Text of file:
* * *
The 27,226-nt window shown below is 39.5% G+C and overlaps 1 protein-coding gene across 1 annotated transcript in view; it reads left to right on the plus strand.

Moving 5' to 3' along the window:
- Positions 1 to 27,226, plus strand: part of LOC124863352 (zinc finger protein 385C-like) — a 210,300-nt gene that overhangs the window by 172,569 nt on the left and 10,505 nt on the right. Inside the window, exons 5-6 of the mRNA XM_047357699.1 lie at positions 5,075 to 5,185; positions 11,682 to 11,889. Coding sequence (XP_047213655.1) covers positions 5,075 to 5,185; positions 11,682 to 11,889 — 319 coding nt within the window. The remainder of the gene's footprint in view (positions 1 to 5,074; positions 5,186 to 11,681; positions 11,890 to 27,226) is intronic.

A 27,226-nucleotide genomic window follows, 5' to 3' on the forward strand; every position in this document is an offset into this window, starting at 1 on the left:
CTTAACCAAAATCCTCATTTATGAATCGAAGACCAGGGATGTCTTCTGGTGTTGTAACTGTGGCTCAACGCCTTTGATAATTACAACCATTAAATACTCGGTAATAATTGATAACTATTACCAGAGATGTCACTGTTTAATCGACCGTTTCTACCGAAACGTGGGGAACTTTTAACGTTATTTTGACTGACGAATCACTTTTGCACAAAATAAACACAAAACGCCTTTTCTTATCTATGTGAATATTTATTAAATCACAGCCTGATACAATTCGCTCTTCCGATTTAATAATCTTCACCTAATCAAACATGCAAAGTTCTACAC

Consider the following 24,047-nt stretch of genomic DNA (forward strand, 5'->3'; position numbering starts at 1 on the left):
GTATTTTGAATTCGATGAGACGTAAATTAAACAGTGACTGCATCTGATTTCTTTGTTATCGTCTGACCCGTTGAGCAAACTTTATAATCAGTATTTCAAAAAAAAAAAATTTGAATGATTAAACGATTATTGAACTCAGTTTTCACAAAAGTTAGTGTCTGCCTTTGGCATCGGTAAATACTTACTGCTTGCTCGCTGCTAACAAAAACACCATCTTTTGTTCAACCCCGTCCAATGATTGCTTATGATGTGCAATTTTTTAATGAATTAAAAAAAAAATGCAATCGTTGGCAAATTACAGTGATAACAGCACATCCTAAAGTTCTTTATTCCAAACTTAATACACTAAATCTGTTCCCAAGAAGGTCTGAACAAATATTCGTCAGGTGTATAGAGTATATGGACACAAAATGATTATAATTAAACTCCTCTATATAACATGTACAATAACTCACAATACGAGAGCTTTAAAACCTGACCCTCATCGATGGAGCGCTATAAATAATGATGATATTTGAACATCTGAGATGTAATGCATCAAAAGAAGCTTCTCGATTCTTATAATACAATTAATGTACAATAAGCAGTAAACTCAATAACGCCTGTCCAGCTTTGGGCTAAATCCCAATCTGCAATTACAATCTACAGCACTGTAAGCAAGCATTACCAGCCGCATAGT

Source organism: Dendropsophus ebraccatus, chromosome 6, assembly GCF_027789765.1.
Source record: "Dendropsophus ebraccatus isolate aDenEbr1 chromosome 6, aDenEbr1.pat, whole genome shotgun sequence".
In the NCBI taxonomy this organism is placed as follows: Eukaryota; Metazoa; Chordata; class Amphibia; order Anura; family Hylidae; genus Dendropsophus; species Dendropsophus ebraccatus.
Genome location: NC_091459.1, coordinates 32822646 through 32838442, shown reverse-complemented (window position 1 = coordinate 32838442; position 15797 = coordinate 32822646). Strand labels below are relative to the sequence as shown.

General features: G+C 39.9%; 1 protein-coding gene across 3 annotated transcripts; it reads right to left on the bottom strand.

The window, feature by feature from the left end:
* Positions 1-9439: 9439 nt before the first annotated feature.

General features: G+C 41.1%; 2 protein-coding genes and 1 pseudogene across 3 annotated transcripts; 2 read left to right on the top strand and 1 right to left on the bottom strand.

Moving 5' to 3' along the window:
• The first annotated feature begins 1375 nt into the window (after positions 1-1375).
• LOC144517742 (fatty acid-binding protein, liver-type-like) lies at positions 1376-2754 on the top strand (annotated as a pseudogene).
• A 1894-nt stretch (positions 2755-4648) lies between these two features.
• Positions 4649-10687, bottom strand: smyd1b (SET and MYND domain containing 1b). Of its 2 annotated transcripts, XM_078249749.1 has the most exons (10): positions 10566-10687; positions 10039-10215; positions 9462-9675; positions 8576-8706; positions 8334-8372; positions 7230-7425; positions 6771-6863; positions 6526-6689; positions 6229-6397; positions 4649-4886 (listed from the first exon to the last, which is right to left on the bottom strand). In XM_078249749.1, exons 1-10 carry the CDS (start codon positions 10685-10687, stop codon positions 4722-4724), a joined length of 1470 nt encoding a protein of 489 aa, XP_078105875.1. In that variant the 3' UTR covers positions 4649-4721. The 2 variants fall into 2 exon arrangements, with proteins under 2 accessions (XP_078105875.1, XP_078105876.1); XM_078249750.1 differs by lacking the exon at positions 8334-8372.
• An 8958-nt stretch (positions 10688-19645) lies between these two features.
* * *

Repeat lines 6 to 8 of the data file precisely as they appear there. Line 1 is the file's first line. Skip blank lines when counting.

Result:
Consider the following 24,047-nt stretch of genomic DNA (forward strand, 5'->3'; position numbering starts at 1 on the left):
GTATTTTGAATTCGATGAGACGTAAATTAAACAGTGACTGCATCTGATTTCTTTGTTATCGTCTGACCCGTTGAGCAAACTTTATAATCAGTATTTCAAAAAAAAAAAATTTGAATGATTAAACGATTATTGAACTCAGTTTTCACAAAAGTTAGTGTCTGCCTTTGGCATCGGTAAATACTTACTGCTTGCTCGCTGCTAACAAAAACACCATCTTTTGTTCAACCCCGTCCAATGATTGCTTATGATGTGCAATTTTTTAATGAATTAAAAAAAAAATGCAATCGTTGGCAAATTACAGTGATAACAGCACATCCTAAAGTTCTTTATTCCAAACTTAATACACTAAATCTGTTCCCAAGAAGGTCTGAACAAATATTCGTCAGGTGTATAGAGTATATGGACACAAAATGATTATAATTAAACTCCTCTATATAACATGTACAATAACTCACAATACGAGAGCTTTAAAACCTGACCCTCATCGATGGAGCGCTATAAATAATGATGATATTTGAACATCTGAGATGTAATGCATCAAAAGAAGCTTCTCGATTCTTATAATACAATTAATGTACAATAAGCAGTAAACTCAATAACGCCTGTCCAGCTTTGGGCTAAATCCCAATCTGCAATTACAATCTACAGCACTGTAAGCAAGCATTACCAGCCGCATAGT

Source organism: Dendropsophus ebraccatus, chromosome 6, assembly GCF_027789765.1.